Longtime PMP magazine leader passes away


June 17, 2021

This photo of Jerry Mix was his longtime column photo. PHOTO: PMP ARCHIVES

This photo of Jerry Mix was his longtime column photo. PHOTO: PMP ARCHIVES

Pest Management Professional is saddened to report the loss of one of its most legendary staffers. Jerry Mix, age 82, passed away June 15, 2021. The 6-foot-6-inch Mix — never able to disappear completely in a trade show crowd — was inducted into the Pest Management Professional (PMP) Hall of Fame in 2005. It was an honor he had no idea he’d be given when he helped launch the event for the magazine, then known as Pest Control, in 1996. As the article written at the time of his induction chronicles:

Mix was born to be a journalist, coming into this world on March 19, 1939, in Toledo, Ohio. His father, Nelson, worked for The Toledo Blade, the area’s most-visible newspaper. Trips to the office to visit his dad instilled a love of writing and journalism… In pursuit of his dream, Mix earned his bachelor’s of science degree in journalism from Ohio University in Athens, Ohio, in 1961.

“Once I did that, I was set,” Mix says. “I always loved what I did.”

Like many aspiring journalists, he bounced around from job to job early in his career. After spending some time at The Newark (Ohio) Advocate and The Mansfield (Ohio) News Journal, handling sports and general reporting, he moved into the world of public relations, serving Bowling Green (Ohio) State University and Defiance (Ohio) College. He moved onto Whirlpool, the Illuminating Co. (an Ohio energy firm) and then Diamond Shamrock.

But it was in the pest control industry where Mix found a more permanent home.

Of course, as Mix is quick to point out, he didn’t become an industry institution on his own. He praises the pest management professionals (PMPs) who helped him along the way.

“I’ll never forget my first National Pest Control Association meeting in 1982,” Mix says. “I knew no one there — until I met a man named T. Roy Young (owner of Young’s Pest Control in Tampa, Fla.).

“He told me that if there was anything he could do for me, to call him — so I leaned on him in those early years,” Mix says. “He was invaluable to bringing me up to speed on the industry and its issues.”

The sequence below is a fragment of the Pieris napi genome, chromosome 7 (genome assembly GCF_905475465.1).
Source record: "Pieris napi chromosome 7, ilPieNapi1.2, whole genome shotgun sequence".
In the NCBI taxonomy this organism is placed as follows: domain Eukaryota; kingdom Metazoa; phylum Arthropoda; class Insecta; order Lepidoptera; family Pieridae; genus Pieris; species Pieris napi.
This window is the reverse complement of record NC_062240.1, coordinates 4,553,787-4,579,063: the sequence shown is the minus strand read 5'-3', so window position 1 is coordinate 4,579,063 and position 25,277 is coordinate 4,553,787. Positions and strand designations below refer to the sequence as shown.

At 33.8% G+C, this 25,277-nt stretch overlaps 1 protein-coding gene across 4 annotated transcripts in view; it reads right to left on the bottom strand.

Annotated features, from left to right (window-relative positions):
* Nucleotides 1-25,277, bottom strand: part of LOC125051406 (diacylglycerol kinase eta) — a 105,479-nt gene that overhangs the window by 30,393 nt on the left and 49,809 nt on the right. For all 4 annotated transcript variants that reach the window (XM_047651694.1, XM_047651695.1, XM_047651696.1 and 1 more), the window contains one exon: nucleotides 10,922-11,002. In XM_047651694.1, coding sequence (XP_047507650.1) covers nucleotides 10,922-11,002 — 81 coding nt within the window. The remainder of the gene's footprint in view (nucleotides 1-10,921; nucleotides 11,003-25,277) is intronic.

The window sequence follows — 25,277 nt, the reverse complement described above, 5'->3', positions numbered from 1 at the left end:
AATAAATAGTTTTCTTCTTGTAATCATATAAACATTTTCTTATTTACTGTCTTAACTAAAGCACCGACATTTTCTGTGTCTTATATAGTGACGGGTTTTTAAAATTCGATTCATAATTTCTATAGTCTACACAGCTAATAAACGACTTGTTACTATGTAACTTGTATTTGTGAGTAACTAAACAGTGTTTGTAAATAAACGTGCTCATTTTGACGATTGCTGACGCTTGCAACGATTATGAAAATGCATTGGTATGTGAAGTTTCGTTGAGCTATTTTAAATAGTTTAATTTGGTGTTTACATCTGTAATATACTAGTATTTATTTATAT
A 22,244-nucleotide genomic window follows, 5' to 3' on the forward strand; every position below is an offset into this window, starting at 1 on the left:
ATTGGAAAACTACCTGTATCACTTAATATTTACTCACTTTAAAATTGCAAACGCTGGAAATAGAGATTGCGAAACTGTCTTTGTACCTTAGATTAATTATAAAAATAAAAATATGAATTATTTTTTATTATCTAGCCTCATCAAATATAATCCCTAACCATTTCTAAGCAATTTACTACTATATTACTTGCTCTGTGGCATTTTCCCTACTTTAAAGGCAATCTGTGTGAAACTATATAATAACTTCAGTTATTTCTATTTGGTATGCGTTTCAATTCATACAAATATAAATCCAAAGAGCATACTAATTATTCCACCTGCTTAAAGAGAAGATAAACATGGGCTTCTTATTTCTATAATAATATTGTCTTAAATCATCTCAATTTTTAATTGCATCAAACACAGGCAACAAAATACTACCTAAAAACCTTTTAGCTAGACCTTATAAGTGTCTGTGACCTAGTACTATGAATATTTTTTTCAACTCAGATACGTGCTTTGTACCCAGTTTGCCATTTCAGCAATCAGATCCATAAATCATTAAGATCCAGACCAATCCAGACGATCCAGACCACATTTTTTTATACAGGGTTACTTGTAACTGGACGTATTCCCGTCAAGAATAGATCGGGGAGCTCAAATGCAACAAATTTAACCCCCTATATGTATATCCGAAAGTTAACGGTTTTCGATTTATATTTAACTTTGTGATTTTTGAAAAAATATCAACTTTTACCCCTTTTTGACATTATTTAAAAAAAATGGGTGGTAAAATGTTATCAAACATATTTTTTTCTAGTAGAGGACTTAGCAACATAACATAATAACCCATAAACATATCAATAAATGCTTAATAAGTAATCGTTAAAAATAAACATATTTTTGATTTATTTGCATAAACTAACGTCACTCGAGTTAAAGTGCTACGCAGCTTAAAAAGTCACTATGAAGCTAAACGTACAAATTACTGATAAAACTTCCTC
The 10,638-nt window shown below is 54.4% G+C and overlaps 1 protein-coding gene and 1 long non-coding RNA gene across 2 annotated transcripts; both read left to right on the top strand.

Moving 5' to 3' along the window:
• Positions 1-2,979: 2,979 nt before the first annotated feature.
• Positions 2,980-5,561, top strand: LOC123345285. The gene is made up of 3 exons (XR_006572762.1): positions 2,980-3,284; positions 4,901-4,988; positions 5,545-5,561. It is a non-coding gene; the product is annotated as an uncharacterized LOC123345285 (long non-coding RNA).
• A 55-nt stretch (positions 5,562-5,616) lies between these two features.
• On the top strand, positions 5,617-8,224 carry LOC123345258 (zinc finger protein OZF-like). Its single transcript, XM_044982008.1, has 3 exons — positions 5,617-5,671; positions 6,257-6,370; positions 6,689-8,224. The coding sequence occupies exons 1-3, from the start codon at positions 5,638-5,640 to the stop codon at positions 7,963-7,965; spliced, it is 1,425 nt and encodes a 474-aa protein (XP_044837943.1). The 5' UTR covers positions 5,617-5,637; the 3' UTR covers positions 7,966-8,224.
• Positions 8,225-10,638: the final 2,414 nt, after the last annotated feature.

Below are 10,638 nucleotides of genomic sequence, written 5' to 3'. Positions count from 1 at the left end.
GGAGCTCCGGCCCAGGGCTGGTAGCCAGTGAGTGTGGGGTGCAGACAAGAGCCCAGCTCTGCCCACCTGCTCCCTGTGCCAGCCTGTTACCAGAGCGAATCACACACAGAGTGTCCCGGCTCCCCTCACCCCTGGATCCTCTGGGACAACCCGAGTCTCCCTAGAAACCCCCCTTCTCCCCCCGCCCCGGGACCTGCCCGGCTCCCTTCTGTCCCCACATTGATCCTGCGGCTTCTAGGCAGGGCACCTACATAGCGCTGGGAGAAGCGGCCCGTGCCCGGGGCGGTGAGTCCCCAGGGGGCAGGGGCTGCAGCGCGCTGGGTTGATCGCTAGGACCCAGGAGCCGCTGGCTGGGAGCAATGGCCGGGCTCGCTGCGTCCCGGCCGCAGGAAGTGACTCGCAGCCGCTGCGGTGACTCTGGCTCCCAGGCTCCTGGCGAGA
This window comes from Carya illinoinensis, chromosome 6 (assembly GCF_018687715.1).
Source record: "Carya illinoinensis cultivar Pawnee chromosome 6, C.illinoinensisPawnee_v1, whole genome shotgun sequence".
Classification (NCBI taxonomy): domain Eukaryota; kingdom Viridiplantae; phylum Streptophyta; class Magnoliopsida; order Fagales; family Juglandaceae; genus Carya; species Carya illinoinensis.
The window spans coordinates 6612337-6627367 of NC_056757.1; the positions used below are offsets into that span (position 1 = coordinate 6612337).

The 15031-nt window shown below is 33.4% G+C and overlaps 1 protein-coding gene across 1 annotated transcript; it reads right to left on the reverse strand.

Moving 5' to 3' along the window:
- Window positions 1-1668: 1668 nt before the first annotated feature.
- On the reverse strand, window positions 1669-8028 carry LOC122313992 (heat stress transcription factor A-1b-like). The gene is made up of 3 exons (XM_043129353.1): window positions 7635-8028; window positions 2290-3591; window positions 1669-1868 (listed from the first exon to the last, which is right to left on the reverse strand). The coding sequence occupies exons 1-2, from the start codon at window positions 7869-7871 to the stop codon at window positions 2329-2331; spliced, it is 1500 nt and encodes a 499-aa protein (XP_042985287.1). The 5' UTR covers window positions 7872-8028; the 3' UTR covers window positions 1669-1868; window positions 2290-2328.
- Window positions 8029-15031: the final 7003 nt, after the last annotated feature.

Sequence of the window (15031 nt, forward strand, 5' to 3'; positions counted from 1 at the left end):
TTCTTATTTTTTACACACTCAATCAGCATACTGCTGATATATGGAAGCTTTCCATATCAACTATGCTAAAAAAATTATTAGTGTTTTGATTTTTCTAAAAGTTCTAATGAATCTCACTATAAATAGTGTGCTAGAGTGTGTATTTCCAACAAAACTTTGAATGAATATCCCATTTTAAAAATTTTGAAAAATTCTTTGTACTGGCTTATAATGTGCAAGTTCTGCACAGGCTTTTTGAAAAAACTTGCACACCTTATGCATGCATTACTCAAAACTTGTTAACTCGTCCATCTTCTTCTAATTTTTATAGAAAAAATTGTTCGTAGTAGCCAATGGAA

Mix spent the next few years of his tenure traveling around the country and visiting as many PMPs as he could. He came away from those meetings with the sense that the magazine was too technical to reach the broad audience of PMPs.

“When I first came to the magazine, it read like an academic journal,” Mix recalls. “It’s not that that positioning was bad, but I discovered as I talked to people that our audience had trouble accessing the information in the magazine because it was written so scientifically. I decided that I wanted to change that.”

So in the tradition of hundreds of journalists before him, Mix and his colleagues went about the task of taking complex issues and putting them into laymen’s terms. Mix says his greatest satisfaction in his job came from being able to report on the enormous changes constantly occurring in the industry in clear, precise language.

He reveled in the process of writing stories for the magazine, something he learned as a newspaper reporter writing on tight, daily deadlines. Mix says the newspaper business taught him how to write quickly and accurately, two skills that served him well as Pest Control’s editor.

Mix also enjoyed changing Pest Control to keep pace with a rapidly changing industry.

“I’d like to think we helped fuel some of the changes in the industry,” Mix says. “Our reporting brought the issues facing the industry to a wider audience, so more people could be involved in hashing out the issues facing it.”

… Mix was promoted to publisher in 1992, and spent 10 more years guiding the magazine before retiring in 2002. The reputation he’d built in the industry for honesty, integrity and humanity served him well as publisher as he helped suppliers reach PMPs.

Mix leaves behind his beloved wife, Nancy, three children, two stepchildren, five grandchildren and two siblings. He loved traveling, spending time with family, his dog, Buddy, and friends. “But most of all,” his family notes in his obituary, ” Jerry loved fishing on Lake Erie with Nancy or a willing fishing buddy for the day.”

Services will be held at a later date. Arrangements are in care of Sunset Chapel, 6245 Columbia Road, North Olmsted, Ohio. In lieu of flowers, donations can be made to the ALS Association and the American Stroke Association.

Online memories and condolences may be left on Jerry’s memorial page at SunsetFuneralandCemetery.com.


About the Author

Heather Gooch

Heather Gooch is the editor-in-chief for PMP magazine. She can be reached at hgooch@northcoastmedia.net or 330-321-9754.

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